VINCENT GIARRANO’S LATEST WORK AT HAYNES GALLERIES TAKES AN INTIMATE LOOK AT LIFE IN THE CITY
NASHVILLE, Tennessee— Contemporary Realist Vincent Giarrano's solo show —“Vincent Giarrano: Life in the City— Paintings, Drawings & Sketches,” will present a variety of scenes from daily urban life, captured intimately and with a discerning eye. The show is on view from April 24 to May 30 at Haynes Galleries on the Music Row Roundabout, with an opening reception from 5 to 7:30 pm on the evening of April 24. Both exhibit and reception are free and open to the public.
A former comic book illustrator, Giarrano has been featured in a solo show at Haynes Galleries before, in the Spring of 2013. The upcoming show will present more of what is at the heart of Giarrano’s work, seemingly ordinary moments from everyday life in New York City— like a woman locking up her shop for the night, enjoying a few minutes of solitude on a rooftop, or indulging in an afternoon nap— that appeal on an emotional level because Giarrano sees the natural, simple narratives in these scenes and captures them on canvas.
A former resident of New York, Giarrano has a profound understanding of the city’s appeal, its energy, and its quieter side. He tries to capture his subjects during those quieter moments when he believes they have let their guard down. He sets his figures in their own surroundings and surrounds them with their own belongings. “I don’t manipulate the environment too much. I like to paint their things— they speak volumes about the person.”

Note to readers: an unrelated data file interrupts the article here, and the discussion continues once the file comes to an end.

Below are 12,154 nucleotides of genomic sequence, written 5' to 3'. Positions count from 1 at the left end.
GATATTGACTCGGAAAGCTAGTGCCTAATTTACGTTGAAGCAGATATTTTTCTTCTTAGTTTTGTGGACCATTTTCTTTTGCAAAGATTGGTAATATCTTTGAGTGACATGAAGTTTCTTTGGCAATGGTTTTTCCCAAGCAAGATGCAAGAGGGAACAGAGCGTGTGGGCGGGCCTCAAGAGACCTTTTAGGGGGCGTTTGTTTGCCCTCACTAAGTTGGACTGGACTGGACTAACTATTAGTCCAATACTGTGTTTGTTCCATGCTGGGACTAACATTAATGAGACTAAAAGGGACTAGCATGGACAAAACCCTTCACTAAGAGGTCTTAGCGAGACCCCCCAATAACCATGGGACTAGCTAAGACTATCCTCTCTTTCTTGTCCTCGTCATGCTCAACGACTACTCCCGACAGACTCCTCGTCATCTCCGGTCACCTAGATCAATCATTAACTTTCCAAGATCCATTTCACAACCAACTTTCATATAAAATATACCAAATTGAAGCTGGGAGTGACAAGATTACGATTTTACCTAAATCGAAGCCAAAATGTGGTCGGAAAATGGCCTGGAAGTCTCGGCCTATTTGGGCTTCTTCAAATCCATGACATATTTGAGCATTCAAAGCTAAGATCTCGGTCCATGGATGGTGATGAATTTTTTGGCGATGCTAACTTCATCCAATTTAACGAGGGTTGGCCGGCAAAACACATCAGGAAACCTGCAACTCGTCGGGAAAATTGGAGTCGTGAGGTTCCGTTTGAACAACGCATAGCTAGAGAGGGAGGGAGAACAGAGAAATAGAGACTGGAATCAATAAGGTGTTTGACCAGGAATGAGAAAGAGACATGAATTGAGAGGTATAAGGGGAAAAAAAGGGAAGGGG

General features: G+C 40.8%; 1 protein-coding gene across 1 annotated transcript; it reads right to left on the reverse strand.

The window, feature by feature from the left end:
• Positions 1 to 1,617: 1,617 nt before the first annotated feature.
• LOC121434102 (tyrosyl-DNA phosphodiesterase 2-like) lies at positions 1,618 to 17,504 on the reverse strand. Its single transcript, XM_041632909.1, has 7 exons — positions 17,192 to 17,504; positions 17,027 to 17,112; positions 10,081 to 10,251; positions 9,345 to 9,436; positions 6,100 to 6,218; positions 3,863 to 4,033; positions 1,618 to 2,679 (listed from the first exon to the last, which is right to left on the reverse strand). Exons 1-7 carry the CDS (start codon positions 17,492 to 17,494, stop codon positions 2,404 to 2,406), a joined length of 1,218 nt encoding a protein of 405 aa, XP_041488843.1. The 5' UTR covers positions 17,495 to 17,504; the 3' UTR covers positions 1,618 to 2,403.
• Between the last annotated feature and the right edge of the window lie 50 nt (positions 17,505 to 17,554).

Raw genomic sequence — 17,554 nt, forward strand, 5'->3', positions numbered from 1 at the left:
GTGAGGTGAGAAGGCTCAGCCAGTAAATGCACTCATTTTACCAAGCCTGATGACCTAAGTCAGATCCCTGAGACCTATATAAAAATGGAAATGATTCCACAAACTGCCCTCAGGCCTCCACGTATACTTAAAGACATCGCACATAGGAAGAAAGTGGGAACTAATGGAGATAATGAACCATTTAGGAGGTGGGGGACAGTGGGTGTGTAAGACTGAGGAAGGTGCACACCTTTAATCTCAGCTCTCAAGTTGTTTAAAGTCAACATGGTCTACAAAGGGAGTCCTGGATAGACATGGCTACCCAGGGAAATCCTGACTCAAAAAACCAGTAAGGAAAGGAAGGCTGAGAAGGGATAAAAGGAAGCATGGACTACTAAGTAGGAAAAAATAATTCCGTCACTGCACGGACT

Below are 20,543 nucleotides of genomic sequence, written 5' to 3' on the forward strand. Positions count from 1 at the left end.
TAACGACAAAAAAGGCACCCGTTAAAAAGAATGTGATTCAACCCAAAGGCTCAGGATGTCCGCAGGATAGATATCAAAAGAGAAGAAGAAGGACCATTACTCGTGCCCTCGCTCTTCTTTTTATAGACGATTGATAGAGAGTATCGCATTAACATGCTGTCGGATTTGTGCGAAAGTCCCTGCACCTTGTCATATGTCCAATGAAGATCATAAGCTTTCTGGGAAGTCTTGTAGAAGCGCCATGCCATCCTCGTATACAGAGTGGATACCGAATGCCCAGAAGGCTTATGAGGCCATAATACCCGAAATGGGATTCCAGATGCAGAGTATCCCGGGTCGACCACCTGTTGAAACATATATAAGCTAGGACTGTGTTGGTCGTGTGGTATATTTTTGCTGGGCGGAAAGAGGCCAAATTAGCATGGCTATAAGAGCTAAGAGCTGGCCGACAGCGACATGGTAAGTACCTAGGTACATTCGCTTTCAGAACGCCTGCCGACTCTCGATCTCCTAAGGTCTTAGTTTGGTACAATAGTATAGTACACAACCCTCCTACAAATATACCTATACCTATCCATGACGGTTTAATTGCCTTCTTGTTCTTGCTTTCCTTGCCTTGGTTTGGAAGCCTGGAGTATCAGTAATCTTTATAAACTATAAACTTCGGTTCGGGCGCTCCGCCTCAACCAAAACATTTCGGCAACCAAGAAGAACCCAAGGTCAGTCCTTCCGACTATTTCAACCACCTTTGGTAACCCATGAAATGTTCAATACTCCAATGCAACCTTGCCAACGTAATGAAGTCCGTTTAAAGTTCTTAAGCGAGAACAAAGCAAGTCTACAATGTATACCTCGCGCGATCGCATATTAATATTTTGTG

Even with his careful attention to his subjects personalities, Giarrano doesn’t consider his images traditional portraits. He describes them more as a combination of portrait and genre scenes, akin to Andrew Wyeth’s iconic work. “I enjoy when the painting isn’t about that person per say, but about the human condition,” he says. “There’s a power to these moments that speak of something larger.”
Yet Giarrano’s scenes also carry a voyeuristic quality. Looking off into the distance or with backs turned, figures often appear unaware of the artist’s or viewer’s presence. Everyday tasks rarely go unseen by others in the city but Giarrano focuses them through an artistic lens.
The artist says the work featured in his upcoming show also focuses on how his paintings evolve. “This group is also about the process of painting, from beginning to end,” says the artist. “There are preparatory sketches that will show the progression of the paintings’ compositions.” Viewers will be able to share in Giarrano’s train of thought through his new work.
The paintings, drawings and sketches in Haynes Galleries’ show will transport viewers to these quieter scenes, captured with visceral realness, and into the mindset of an artist that sees the real world in life’s most quotidian moments.